I'm in a bit of a writing mood this evening, so I thought I'd put down something of my musical vocation story. Since I started posting videos on YouTube and on here as well, my site has seen an ENORMOUS surge in traffic, much of it due to people's interest in Irish music.
Since I do not have children of my own, I often wonder what it would be like to hold my own son or daughter. I wonder what kind of dreams I would have for him. I've never asked him this, but I have taken to wondering what my own father and mother dreamt for me when I was a baby. Did they want me to be a baseball player? A doctor? A teacher? Rich? It's just so amazing to think that a parent holds a lifetime of potential is her arms, a potential that will be so shaped and molded by the parents' love and care.
So when I was little I did the things most kids did, I guess. I played 'hot stove' baseball, softball with the parish, and flag football. By the time I was in the second grade, my sister Torrey had already begun taking Irish dancing classes and I saw how much fun she was having. My mother, wise as she is, probably saw that I had little to no physical coordination and signed me and my brother Colin up for tin whistle lessons with a local music teacher.
Interestingly, neither of my parents play music. Nor did my grandparents. But both of my great-grandfathers were great musician - Grandpa Hagan played the piano throughout Cleveland and my Grandpa Kilbane was a fine fiddle player. His sister, Sister Margaret Anne Kilbane, was an Ursuline sister who was a nice button accordion player in her own right. Some traits skip generations, but the musical trait skipped two in my case!
It may come as a shock to readers, but I really wasn't a very good music student. It took years for me to attain any level of proficiency on the whistle. I liked playing it, to be sure, but I probably was about eleven or twelve before I started to show forth some promise as a musician. Perhaps I exaggerate - I might have actually been pretty good, but it seems now so long ago that it's hard to recall. I do remember, however, struggling a lot to learn tunes and having a hard time learning by ear.
During this time I also picked up the accordion. For those youngsters reading, the accordion is not, contrary to popular belief, the way to go if you want to make a lot of friends. I think most of my past self-esteem problems stem directly from having learned to play the accordion (which I have taken to calling "the box" as it sounds better than saying accordion).
By the time I was in the eighth grade, I had begun to find my voice in the Irish musical tradition. I began playing in a band called "Tap the Bow" with a Jesuit regent, Brother Jim Boynton. Jim was the first Jesuit I'd ever met, so it seems fitting now that he was in his first year as vocation director the year I applied.
I started teaching music relatively young - I was sixteen, I believe. So I've been a music teacher now for ten years. As I write this, I chuckle: I've gone from learning the whistle from Tom Hastings in a musty second bedroom in his house to teaching out of my kitchen for six-dollars a lesson (when I started) to now teaching a college course at Fordham University. That's a lot of mileage on one $10.00 instrument!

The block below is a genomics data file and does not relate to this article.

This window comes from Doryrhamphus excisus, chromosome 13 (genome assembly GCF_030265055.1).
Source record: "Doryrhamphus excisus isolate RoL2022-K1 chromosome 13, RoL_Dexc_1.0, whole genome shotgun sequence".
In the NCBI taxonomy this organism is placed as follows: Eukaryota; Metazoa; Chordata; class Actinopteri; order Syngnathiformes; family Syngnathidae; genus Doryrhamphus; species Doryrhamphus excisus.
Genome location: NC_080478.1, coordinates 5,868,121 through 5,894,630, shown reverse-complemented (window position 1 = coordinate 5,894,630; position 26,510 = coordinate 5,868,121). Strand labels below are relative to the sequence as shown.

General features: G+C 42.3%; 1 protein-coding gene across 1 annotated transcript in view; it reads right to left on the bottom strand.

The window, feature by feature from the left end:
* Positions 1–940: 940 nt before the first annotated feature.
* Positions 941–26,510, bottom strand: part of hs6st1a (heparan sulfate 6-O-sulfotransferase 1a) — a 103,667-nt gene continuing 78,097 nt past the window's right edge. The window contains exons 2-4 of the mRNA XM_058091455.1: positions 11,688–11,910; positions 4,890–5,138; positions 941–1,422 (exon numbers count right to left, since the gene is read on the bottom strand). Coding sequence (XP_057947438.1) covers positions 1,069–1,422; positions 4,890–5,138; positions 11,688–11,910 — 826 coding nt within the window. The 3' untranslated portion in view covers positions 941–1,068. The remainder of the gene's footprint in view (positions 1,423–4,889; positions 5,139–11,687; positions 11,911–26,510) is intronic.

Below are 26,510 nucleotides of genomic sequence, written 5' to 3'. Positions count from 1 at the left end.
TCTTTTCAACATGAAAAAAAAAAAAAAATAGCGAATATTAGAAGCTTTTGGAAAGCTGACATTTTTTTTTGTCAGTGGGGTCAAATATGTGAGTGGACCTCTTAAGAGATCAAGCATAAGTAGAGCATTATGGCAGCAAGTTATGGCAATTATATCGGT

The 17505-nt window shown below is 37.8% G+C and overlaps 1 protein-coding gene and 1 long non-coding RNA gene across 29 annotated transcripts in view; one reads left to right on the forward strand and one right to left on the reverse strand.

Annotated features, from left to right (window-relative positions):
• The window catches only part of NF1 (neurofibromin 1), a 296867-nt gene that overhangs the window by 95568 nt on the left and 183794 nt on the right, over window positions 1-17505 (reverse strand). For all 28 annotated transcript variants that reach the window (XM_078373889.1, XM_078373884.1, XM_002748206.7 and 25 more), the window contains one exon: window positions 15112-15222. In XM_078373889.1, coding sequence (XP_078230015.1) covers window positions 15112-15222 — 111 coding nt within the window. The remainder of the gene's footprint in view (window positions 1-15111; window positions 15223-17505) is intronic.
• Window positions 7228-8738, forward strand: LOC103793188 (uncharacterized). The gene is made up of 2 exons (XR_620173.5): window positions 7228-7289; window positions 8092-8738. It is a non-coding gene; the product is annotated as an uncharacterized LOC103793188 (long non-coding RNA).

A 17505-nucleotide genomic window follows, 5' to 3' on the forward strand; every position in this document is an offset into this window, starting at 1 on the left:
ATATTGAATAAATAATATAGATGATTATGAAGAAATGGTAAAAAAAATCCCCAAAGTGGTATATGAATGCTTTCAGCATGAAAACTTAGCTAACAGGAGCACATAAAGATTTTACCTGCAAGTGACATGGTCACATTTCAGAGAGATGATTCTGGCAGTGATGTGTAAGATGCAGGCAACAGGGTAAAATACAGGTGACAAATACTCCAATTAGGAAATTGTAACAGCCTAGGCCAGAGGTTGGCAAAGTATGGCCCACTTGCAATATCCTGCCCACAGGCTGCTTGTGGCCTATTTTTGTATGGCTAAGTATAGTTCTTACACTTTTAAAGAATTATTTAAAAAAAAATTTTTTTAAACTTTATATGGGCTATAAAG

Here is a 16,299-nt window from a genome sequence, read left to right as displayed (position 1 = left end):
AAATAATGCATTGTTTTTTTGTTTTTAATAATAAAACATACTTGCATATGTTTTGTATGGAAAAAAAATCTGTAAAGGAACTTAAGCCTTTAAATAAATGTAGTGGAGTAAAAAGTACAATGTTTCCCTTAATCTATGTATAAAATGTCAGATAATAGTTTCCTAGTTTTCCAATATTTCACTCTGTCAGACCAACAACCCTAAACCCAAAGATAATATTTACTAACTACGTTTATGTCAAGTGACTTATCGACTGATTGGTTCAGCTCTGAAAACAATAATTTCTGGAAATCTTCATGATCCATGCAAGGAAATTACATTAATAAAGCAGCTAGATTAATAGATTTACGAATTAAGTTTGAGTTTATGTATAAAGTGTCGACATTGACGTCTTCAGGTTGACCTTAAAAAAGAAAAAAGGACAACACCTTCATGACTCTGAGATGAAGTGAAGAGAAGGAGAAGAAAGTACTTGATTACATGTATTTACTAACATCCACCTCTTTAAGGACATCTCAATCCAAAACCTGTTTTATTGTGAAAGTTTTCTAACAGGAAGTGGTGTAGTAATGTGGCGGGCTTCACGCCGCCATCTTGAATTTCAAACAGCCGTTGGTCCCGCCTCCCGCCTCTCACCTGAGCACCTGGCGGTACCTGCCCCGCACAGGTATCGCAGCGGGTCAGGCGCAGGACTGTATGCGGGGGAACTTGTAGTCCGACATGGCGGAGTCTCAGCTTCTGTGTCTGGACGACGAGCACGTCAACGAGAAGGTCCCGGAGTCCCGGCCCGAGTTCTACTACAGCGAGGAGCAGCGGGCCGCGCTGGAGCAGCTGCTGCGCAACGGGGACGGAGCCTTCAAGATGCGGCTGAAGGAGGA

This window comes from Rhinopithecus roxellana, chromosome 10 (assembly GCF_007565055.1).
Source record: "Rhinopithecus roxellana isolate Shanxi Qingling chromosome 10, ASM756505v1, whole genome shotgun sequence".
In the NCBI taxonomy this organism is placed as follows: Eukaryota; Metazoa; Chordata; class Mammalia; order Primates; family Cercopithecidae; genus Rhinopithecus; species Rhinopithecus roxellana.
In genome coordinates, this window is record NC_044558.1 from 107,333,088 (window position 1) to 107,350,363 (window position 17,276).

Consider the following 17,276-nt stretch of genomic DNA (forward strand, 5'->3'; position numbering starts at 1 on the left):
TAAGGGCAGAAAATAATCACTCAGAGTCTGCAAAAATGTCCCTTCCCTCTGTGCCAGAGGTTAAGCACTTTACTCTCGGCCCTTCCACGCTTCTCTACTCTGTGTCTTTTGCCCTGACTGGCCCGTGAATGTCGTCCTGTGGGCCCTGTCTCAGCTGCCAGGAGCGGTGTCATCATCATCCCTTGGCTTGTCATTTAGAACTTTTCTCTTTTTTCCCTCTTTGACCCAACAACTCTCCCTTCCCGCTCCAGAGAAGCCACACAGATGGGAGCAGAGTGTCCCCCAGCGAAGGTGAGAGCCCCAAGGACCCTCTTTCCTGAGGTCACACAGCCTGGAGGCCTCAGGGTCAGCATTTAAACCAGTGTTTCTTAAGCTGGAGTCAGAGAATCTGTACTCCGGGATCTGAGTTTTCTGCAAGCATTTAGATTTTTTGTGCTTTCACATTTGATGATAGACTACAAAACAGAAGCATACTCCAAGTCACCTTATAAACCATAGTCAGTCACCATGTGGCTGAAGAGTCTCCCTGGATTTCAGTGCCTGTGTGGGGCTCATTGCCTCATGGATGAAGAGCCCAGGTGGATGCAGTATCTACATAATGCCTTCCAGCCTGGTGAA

I began playing for feiseanna (Irish dancing competitions) as I moved through college. My two years of graduate school seem a blur now, as I went to school during the week and played nearly every weekend. There is a part of me that misses that life, the friends I made and the various places I would travel. Some of my best friends are the result of being a part of the Irish dancing circuit.
After spending a whole day trying to isolate the Trinitarian dimension of Karl Rahner's anthropology, what I write here seems to lack a cohesive bond. I'm not much for narrating history, so let me offer a few thoughts on the career of Irish music.
I chose quite deliberately not to make Irish music my life. My vocation has obviously led me into the Society of Jesus, but that does not mean that I was not called to be a musician. I would like to think that my musical vocation has called and will continue to call me out of myself and into a world where I can express my deep love for my Irish heritage through music and song and dance. You see, I do not see music and priesthood as opposed to one another. In a real sense, both try to free others. For so many, our hearts are so burdened that we seek out a healing word that will free us from the doubt and anger and sadness that weighs on us; so many of us are scared to step out onto the dance floor that it takes a compelling rhythm to summon us into the dance. Had I made music my job, I fear I would have begun to concern myself with "performing" the music than encountering others in the music.
Music can be a movement of hospitality, a making space for another person. Words can be bulky, but a tune or a song is often able to squeeze its way into even the narrowest of hearts. We don't recite epic poems or read Rahner to napping infants; we do, however, sing soft lullabies that sooth and reassure them of our presence.
I began by wondering about parental desires for children. I doubt sincerely that my parents ever dreamed that I would be an Irish music playing Jesuit. But through their love and support, I have been able to claim my place in my religious and cultural heritage.
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